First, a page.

Why I Love Barbershop: Reason 5 – It Has Made Me a Better Person

Tonight several thousand people will jam into the Axis Theater is Las Vegas to watch ten quartets compete in the finals of the international quartet contest. It is a thrilling event to witness, and unbelievably exciting to be a part of. Some friends and I will stay up late tonight to watch the live webcast. I can’t wait!

This week I’ve been reflecting on the many reasons I love barbershop. Monday I described how beautiful the music is. Tuesday I talked about the joy of performing. Wednesday I discussed the blessing of friendship it offers. Yesterday I looked at the nobility of earnest competition it offers. In this final post on barbershop, I want to explain how it has made me a better person.

But first, let me clarify an important point. Christians believe in something called “common grace,” the notion that God has endued the created order with blessings that are free to everyone to enjoy. God sends rain and sunshine for the just and unjust, the evil and the good (Matthew 5:43-45). I believe that the human capacity for music is one of those common graces of God. The same is true of the innate ability we have for deep and abiding friendships. So when I talk about how “barbershop” has changed me for the better, I just want you to know that what I really mean is how God’s grace – given through the many wonderful dimensions of barbershop – has changed me for the better.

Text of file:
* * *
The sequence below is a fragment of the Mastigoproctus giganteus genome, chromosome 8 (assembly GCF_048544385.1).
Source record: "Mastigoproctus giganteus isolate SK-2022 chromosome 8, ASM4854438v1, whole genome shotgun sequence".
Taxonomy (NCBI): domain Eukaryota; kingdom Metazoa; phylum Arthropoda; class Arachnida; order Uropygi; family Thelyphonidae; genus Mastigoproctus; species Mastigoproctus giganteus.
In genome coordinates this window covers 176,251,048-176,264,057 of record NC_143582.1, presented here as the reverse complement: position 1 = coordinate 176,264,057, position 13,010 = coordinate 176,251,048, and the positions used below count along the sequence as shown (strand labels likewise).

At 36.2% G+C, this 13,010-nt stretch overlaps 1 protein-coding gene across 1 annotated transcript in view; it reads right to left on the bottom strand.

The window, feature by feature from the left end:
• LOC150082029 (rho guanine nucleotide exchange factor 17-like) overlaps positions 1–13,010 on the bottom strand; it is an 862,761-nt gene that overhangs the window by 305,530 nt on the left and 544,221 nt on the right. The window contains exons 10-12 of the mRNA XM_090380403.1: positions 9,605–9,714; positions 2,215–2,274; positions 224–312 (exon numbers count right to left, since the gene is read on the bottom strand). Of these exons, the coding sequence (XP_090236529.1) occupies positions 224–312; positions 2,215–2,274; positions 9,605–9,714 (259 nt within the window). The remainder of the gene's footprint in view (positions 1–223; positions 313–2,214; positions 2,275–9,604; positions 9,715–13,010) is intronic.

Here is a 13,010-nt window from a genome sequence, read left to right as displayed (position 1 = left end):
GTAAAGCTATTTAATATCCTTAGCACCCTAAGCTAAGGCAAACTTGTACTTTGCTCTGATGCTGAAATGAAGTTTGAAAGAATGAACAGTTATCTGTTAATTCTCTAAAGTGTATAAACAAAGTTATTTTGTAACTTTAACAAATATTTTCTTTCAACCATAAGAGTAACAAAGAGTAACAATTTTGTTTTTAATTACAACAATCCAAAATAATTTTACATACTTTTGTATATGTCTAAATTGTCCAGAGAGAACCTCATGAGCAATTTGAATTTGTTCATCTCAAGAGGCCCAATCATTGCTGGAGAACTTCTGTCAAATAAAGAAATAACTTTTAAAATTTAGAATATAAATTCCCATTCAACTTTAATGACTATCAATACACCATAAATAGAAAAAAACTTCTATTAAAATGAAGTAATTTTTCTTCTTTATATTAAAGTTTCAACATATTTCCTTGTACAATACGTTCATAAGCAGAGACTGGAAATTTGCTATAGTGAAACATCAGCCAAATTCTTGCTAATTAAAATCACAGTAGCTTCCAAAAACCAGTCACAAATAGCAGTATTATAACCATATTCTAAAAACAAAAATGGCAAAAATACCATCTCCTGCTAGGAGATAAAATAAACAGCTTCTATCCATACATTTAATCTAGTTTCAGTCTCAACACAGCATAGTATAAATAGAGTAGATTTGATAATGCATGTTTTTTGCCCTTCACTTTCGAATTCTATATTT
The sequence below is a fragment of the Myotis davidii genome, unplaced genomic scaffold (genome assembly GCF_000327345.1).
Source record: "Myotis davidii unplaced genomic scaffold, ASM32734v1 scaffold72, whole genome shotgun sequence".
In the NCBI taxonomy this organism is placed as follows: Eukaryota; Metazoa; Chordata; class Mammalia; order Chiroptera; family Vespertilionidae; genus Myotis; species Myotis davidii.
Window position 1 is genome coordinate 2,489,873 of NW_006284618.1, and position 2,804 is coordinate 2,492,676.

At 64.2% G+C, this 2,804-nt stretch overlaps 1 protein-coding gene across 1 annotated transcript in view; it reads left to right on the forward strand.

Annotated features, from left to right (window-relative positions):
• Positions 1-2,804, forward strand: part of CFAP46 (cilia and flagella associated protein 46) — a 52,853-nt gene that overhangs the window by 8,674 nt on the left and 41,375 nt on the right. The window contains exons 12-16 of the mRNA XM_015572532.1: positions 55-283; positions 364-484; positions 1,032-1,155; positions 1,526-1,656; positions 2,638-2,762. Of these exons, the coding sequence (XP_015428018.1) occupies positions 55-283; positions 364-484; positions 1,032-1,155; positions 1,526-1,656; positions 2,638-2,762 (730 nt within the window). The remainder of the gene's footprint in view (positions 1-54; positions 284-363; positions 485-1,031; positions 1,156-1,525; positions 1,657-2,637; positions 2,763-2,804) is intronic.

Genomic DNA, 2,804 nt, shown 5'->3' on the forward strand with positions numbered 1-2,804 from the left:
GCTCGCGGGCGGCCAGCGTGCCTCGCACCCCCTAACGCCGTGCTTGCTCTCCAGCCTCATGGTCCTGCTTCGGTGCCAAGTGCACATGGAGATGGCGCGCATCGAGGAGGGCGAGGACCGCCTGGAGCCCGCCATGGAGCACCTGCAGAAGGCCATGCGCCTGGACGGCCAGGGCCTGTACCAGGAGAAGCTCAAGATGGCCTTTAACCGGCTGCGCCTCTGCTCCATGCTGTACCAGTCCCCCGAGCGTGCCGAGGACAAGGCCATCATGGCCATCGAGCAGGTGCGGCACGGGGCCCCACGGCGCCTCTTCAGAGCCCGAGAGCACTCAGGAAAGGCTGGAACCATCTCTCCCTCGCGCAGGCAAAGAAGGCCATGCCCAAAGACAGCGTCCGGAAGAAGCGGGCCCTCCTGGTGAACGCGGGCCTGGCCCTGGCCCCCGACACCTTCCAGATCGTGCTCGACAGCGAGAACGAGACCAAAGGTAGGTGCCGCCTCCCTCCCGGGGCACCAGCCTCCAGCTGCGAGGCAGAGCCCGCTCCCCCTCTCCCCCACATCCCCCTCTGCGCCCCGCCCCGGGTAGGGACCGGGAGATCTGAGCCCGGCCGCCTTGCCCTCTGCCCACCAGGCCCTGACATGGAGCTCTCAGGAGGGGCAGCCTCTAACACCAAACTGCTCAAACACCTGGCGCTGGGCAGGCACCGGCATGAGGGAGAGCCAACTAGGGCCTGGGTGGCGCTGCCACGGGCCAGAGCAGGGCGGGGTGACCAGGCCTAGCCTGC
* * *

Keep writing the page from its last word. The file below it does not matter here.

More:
Every good gift and every perfect gift is from above, coming down from the Father of lights, with whom there is no variation or shadow due to change (James 1:17).

With that caveat in place, here are some ways barbershop has made me a better person.

It has given me new skills. I first heard about barbershop when I was in college, but I did not  pursue it as a hobby because I didn’t think I could read the music, or sing very well. I played the violin all through school, but the only singing I did was at church. Our hymnals used “shaped-notes,” a form of notation which uses a coded set of symbols to tell the singer if they are on “Do,” “Re,” “Mi,” etc. Without that system (which my granddad taught me at age 11), I didn’t think I could read music as a singer. And I certainly had no vocal training.

But when I finally mustered the nerve to join the Society, I discovered that with a lot of work, I could transfer my knowledge of shaped-notes (or the system of solfege, for you choral people) into the new style of music I was reading. As to the issue of vocal ability, well, one out of two ain’t bad! Seriously, I have learned a great deal about proper vocal technique, all of it gained from Society publications and from the directors I’ve been privileged to sing for.

Any hobby that gives you the chance to enhance a skill, to develop a previously unrecognized potential, is a great hobby. And when you can do this while having a blast, that is a special form of grace.